Content validity of global measures for at-work productivity in patients with rheumatic diseases: an international qualitative study

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Abstract

Objectives. To identify from a patient’s perspective, difficulties and differences in the comprehension of five global presenteeism measures in patients with inflammatory arthritis and OA across seven countries.

Methods. Seventy patients with a diagnosis of inflammatory arthritis or OA in paid employment were recruited from seven countries across Europe and Canada. Patients were randomly allocated to be cognitively debriefed on 3/5 global measures [Work Productivity Scale – Rheumatoid Arthritis, Work Productivity and Activity Impairment Questionnaire (WPAI), Work Ability Index, Quality and Quantity questionnaire, and WHO Health and Work Performance Questionnaire (HPQ)], with the WPAI debriefed in all patients as a standard measure of comparison between countries and patients. NVivo was used to code the data into four themes: construct and anchor, time recall, reference frame, and attribution.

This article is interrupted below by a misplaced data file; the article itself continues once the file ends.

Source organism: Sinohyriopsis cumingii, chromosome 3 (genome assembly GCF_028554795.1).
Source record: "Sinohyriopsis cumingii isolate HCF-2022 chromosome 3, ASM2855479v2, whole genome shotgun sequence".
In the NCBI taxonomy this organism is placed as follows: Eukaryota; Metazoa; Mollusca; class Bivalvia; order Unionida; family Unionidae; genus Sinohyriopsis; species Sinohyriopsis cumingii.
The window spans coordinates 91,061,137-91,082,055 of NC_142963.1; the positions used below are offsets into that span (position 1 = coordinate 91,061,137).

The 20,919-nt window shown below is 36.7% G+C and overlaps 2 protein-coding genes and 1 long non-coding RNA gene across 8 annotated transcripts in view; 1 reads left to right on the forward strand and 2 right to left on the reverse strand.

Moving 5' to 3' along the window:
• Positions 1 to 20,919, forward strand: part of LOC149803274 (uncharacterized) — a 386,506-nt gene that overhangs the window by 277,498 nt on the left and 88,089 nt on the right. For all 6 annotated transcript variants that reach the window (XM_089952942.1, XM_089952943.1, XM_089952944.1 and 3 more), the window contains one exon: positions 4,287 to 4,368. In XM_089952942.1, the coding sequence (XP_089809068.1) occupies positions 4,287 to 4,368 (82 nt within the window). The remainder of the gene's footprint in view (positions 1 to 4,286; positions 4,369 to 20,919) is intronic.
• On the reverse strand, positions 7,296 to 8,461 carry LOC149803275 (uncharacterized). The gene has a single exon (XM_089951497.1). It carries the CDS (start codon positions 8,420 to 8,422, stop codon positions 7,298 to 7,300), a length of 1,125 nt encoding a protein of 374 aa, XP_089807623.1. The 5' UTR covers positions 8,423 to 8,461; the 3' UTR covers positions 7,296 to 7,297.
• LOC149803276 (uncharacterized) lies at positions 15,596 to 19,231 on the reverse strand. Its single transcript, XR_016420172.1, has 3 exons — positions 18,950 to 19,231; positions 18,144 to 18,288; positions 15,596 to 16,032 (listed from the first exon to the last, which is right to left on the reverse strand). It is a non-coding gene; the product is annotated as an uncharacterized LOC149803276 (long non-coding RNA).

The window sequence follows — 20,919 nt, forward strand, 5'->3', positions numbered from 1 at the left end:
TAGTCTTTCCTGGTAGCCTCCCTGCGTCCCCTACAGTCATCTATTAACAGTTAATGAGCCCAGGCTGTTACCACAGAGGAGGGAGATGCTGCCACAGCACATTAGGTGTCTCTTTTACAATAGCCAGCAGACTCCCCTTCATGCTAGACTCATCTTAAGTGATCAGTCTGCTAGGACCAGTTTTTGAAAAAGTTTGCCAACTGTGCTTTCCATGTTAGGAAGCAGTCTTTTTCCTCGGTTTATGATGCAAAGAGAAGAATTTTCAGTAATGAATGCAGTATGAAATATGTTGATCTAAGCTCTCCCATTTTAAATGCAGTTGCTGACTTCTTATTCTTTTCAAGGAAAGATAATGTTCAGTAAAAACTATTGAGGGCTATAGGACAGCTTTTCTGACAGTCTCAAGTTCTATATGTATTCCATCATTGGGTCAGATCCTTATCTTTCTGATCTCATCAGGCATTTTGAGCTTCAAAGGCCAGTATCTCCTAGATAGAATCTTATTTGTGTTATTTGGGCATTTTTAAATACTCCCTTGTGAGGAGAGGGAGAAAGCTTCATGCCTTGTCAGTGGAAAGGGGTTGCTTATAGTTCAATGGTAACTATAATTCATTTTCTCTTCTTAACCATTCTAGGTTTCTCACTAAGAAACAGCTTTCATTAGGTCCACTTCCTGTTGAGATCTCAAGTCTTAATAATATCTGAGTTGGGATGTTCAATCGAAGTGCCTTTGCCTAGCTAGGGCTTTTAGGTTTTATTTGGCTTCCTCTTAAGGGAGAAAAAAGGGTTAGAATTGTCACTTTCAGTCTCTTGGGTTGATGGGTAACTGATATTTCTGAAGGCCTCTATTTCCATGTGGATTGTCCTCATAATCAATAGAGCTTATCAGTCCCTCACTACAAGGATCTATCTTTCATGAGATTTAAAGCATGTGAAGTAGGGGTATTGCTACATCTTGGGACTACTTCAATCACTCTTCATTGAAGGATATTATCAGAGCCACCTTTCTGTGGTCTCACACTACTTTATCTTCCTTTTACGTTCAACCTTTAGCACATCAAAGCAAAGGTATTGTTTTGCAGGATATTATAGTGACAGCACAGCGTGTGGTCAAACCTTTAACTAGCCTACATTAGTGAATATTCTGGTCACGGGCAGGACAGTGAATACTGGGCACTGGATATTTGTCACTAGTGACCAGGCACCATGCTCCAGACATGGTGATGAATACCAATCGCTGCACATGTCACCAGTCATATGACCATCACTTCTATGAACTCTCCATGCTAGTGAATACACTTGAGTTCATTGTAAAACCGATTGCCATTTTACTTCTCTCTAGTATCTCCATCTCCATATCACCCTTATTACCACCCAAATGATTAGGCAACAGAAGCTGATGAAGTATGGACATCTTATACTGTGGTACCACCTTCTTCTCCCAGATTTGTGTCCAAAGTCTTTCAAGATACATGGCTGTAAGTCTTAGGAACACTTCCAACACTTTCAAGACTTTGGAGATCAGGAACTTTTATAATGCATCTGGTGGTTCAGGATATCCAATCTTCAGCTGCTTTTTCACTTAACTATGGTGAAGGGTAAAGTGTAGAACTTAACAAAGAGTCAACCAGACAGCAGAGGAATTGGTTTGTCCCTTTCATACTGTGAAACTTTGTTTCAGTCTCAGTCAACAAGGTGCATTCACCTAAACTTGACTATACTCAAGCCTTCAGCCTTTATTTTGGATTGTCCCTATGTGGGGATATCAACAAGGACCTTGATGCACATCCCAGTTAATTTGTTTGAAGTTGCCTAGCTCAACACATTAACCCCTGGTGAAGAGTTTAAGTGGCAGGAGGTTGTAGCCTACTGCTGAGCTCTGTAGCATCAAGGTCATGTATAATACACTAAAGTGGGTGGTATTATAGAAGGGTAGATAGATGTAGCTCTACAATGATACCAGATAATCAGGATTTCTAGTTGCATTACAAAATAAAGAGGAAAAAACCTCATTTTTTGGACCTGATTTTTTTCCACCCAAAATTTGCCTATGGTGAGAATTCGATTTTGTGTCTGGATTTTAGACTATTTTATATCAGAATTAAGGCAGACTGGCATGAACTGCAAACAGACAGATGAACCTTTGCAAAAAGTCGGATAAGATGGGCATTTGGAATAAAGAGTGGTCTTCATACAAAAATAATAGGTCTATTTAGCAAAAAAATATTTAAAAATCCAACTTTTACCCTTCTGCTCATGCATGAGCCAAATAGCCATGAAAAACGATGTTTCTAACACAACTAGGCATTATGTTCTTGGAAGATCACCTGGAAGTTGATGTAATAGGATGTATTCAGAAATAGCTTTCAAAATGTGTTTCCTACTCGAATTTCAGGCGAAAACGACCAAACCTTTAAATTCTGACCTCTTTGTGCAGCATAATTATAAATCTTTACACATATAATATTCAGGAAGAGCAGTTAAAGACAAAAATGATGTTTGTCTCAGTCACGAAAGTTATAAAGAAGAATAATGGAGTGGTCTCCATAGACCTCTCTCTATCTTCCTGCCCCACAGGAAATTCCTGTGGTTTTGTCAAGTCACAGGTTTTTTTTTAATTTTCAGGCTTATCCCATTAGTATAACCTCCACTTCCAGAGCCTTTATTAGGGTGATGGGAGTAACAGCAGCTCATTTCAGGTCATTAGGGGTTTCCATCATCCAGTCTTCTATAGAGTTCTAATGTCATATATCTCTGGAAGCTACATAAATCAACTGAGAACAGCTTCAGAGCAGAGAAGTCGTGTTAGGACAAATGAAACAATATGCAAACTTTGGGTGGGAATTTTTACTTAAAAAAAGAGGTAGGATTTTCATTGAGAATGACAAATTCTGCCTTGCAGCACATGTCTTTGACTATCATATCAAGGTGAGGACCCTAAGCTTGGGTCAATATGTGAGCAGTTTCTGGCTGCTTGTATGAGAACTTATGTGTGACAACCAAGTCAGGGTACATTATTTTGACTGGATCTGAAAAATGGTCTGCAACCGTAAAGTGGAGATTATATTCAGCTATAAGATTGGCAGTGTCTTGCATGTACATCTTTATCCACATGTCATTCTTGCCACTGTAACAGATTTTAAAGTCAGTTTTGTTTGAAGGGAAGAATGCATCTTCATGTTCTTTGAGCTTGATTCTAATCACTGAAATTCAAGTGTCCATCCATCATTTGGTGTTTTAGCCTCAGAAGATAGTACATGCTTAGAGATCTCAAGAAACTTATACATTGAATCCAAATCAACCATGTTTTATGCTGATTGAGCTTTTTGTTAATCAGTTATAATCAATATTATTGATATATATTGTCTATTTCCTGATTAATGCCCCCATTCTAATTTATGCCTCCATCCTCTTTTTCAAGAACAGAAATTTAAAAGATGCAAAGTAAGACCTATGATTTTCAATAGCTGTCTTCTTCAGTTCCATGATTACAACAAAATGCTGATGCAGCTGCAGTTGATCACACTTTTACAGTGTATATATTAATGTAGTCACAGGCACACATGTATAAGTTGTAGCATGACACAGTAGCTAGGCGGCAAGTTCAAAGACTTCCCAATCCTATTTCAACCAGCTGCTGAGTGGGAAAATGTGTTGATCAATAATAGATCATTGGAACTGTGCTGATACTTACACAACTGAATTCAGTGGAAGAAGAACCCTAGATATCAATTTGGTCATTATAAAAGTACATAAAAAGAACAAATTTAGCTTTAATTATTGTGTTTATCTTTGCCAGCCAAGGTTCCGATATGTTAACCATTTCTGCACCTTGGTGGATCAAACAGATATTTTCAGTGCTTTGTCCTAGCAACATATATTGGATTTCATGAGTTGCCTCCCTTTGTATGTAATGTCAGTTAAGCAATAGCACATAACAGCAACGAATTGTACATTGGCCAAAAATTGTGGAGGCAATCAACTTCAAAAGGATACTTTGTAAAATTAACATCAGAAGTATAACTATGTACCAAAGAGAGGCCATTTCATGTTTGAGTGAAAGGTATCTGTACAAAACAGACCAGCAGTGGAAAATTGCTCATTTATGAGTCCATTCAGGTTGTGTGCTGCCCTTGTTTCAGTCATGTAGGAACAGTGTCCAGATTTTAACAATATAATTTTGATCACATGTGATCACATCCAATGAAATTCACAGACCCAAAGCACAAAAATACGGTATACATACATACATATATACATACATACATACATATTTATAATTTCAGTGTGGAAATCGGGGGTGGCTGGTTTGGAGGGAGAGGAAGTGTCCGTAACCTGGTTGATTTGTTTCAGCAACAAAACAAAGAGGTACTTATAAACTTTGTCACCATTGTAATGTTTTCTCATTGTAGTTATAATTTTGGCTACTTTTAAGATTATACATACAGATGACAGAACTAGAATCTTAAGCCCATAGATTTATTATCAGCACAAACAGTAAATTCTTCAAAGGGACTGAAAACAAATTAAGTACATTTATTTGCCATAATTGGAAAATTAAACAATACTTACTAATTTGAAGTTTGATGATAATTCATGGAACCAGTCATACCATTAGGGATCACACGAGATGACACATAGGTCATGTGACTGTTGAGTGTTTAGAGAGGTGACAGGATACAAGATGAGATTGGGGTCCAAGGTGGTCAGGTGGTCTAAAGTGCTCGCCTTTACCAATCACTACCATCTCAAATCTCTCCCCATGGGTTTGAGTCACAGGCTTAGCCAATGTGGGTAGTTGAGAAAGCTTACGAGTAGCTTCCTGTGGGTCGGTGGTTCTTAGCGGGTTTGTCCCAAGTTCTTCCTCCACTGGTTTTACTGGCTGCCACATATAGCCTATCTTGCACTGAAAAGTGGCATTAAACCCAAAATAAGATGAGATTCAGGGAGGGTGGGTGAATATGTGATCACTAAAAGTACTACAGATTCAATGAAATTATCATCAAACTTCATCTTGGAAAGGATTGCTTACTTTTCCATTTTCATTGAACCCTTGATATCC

Results. Discrepancies were found in the interpretation of the word performance (HPQ) between countries, with Romania and Sweden relating performance to sports rather than work. Seventy percent of patients considered that a 7-day recall (WPAI) can accurately represent how their disease affects work productivity. The compared to normal reference (Quality and Quantity questionnaire) was reportedly too ambiguous, and the comparison with colleagues (HPQ), made many feel uncomfortable. Overall, 29% of patients said the WPAI was the most relevant to them, making it the most favoured measure.

Conclusion. Overall, patients across countries agree that the construct of work productivity in the last 7 days can accurately reflect the impact of disease while at work. Some current constructs to assess at-work productivity are not interchangeable between languages.

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